The networks and Internet-connected devices of organizations in virtually every healthcare category — from hospitals to insurance carriers to pharmaceutical companies — have been and continue to be compromised by successful attacks.
A network compromise often leads to a data breach, potentially exposing the personally identifiable information of millions of consumers as well as the organization’s own intellectual property and billing systems. In addition, these compromised networks allow cybercriminals to use the organization’s network infrastructure and devices to launch attacks on other networks and to execute billions of dollars worth of fraudulent transactions.
A new SANS-Norse report reveals many findings and salient conclusions. Among the most alarming were the following:
- 49,917 unique events of a malicious nature took place within the healthcare IT environment during the period when intelligence was gathered; this was a small sample of the data gathered during that period.
- Networks and devices at 375 U.S.-based healthcare-related organizations were compromised during this period, and some of them are still compromised.
- Compromised devices included everything from radiology imaging software, to firewalls, to Web cameras, to mail servers.
- The most frequently compromised systems were VPNs, which accounted for more than 30 percent of all compromised connected end-points detected.
“This level of compromise and control could easily lead to a wide range of criminal activities that are currently not being detected. For example, hackers can engage in widespread theft of patient information that includes everything from medical conditions to social security numbers to home addresses, and they can even manipulate medical devices used to administer critical care,” said Filkins. “For many organizations governed by stringent regulations such as the Healthcare Insurance Portability and Accountability Act (HIPAA), compromises and breaches lead to massive fines. In 2013, fines ranged from $150,000 and went up to $1.7 million in the widely publicized WellPoint case.”
Norse identified compromised devices and networks with its global threat intelligence infrastructure, a network of more than six million sensors and next-generation honeypots located in 38 global data centers and 20 major Internet exchanges. When compromised organizations emanate malicious IP traffic, the infrastructure detects it and immediately traces it back to the owner.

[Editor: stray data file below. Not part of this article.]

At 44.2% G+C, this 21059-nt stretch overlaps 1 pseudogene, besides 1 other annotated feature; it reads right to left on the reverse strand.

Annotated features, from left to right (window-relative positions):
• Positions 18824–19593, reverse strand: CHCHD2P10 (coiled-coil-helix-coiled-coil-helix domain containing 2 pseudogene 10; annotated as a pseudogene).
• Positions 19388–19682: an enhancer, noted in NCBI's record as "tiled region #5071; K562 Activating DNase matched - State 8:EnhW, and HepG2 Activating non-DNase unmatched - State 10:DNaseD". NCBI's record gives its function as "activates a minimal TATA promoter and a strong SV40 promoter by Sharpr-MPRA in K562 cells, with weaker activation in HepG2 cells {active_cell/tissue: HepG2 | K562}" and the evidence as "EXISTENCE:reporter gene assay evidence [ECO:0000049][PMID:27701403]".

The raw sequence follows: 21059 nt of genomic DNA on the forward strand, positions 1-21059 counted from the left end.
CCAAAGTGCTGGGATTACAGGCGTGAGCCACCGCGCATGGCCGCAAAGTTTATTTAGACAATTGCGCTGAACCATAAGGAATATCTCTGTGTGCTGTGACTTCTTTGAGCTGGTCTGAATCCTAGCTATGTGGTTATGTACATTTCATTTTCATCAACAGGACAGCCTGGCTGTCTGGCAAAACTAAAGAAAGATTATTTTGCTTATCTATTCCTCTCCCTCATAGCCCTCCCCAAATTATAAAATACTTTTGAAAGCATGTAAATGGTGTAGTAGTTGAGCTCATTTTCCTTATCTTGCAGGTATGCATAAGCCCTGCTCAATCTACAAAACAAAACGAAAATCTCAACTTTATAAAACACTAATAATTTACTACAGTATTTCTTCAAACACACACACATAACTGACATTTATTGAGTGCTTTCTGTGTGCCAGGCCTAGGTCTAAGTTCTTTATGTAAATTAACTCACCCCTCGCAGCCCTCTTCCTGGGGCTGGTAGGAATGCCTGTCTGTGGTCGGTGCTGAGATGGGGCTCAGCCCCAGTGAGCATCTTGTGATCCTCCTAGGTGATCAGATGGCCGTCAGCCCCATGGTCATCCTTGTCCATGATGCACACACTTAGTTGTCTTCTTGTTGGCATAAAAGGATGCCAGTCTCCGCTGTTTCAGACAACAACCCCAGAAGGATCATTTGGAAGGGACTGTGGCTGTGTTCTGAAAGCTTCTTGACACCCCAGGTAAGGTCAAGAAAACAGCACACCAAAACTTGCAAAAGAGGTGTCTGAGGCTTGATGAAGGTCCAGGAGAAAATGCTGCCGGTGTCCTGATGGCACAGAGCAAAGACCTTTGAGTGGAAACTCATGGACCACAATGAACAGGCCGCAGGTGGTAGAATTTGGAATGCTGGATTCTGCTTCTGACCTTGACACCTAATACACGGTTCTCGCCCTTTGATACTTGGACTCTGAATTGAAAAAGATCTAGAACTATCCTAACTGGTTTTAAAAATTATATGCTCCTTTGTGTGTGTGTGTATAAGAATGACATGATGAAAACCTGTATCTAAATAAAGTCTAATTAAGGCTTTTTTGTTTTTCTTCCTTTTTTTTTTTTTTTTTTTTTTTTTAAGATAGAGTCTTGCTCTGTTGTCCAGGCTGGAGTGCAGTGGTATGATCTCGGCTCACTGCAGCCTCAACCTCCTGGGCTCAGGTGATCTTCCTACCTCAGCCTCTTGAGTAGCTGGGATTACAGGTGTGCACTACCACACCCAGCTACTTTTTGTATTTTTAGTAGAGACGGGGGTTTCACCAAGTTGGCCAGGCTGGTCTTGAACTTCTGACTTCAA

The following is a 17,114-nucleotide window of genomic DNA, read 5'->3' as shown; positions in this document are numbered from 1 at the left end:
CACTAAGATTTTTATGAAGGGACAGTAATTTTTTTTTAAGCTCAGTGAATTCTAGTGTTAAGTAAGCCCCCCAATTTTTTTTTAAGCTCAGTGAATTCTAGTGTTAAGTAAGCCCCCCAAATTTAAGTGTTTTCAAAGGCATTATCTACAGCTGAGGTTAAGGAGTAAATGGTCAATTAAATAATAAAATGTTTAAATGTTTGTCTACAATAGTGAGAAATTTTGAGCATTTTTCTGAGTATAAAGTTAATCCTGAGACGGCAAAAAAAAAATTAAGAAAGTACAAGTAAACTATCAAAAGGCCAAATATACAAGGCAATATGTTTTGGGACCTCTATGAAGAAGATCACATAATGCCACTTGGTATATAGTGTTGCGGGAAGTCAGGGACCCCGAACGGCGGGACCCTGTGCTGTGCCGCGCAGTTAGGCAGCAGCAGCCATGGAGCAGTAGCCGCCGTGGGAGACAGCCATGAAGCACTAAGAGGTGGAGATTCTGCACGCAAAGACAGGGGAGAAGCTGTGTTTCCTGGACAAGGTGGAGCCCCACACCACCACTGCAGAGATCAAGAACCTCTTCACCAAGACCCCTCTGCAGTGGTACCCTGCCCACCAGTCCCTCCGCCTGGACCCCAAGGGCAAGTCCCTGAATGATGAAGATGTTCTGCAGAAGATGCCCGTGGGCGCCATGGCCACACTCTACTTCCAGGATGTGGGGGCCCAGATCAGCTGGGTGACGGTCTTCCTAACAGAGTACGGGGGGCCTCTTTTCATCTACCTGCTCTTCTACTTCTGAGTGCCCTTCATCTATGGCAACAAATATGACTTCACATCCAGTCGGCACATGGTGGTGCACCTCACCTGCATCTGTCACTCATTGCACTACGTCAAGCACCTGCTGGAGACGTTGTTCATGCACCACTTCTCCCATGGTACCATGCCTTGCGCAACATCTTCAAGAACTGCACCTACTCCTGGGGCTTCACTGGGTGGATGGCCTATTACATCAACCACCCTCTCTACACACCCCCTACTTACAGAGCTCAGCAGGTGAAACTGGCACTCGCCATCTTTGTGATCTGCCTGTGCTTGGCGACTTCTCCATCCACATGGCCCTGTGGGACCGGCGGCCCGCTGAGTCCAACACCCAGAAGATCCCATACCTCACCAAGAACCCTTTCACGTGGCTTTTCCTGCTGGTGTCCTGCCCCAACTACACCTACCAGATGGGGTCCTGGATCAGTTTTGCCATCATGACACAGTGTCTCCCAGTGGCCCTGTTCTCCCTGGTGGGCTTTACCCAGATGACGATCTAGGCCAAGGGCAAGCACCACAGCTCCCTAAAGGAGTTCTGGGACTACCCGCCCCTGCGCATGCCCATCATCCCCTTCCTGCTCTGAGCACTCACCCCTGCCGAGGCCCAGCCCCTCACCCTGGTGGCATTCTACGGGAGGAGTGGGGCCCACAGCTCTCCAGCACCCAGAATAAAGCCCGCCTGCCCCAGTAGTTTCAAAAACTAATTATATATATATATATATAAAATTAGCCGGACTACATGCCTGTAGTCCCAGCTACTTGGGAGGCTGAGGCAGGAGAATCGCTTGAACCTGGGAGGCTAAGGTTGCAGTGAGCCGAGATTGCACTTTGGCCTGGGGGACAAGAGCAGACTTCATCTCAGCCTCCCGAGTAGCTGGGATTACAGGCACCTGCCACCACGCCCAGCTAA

A wide range of organizations emanated malicious IP traffic, many of them for months and some for the duration of the study — meaning they never detected their compromises and outbound malicious communications. Not only was this problematic for the target of the attack, but the open attack surface opened the doors for attacks on other organizations.
Although many types of organizations were compromised, one type produced the majority of malicious traffic:
- Healthcare Providers — 72 percent of malicious traffic
- Healthcare Business Associates — 9.9 percent of malicious traffic
- Health Plans — 6.1 percent of malicious traffic
- Healthcare Clearinghouses — 0.5 percent of malicious traffic
- Pharmaceutical — 2.9 percent of malicious traffic
- Other Related healthcare entities — 8.5 percent of malicious traffic.
Although the vast majority of the compromised healthcare organizations are subject to regulations such as HIPAA and HITECH, it is equally important to point out that ongoing attacks and compromises are placing a significant financial burden on patients. Cybercrimes such as identity theft, stolen information and fraud not only place extreme inconvenience on individuals but also drive additional healthcare costs that patients may not be able to recover. While most consumers are shielded against ecommerce- related theft and fraud expenses, they are responsible for costs related to compromised medical insurance records and files — costs that reached $12 billion in 2013.
“What SANS and Norse have uncovered in this report is, in a word, alarming,” stated Sam Glines, CEO of Norse. “The sheer number of attacks being perpetrated against healthcare organizations is overwhelming, while the defenses in place are not nearly enough to neutralize them. So although the healthcare industry continues to search for ways to protect its data, many organizations are still not able to properly safeguard critical data, and both companies and consumers are paying the price.”